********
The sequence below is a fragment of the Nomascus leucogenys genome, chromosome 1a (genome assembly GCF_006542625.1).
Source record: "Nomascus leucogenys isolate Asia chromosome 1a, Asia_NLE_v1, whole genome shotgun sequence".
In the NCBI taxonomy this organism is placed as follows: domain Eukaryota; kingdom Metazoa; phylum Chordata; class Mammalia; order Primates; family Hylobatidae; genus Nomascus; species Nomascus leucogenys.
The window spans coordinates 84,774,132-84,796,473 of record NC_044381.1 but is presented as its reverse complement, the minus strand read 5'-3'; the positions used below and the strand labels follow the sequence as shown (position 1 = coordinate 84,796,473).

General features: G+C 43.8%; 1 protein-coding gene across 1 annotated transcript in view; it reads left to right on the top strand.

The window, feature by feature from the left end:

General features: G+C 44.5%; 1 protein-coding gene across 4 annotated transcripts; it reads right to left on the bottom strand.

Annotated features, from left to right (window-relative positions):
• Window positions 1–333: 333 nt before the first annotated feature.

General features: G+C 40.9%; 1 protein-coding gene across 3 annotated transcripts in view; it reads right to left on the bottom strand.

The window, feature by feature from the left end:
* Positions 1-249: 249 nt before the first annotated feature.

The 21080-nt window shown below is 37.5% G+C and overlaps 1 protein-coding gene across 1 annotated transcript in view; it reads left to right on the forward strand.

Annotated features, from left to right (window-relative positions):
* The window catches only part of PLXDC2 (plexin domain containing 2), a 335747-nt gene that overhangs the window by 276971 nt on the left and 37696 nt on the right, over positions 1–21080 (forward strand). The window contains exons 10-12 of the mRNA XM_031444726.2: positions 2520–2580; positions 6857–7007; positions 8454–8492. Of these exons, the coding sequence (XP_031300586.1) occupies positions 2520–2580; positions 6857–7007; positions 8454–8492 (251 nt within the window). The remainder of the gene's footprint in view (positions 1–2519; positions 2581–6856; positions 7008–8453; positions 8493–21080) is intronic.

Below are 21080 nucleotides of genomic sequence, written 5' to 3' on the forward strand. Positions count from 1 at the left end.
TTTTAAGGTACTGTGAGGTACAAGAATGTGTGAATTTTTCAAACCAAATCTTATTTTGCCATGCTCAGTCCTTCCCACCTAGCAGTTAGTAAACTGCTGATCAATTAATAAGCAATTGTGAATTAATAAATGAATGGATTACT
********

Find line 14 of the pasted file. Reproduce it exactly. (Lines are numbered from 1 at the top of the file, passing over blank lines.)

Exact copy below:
Annotated features, from left to right (window-relative positions):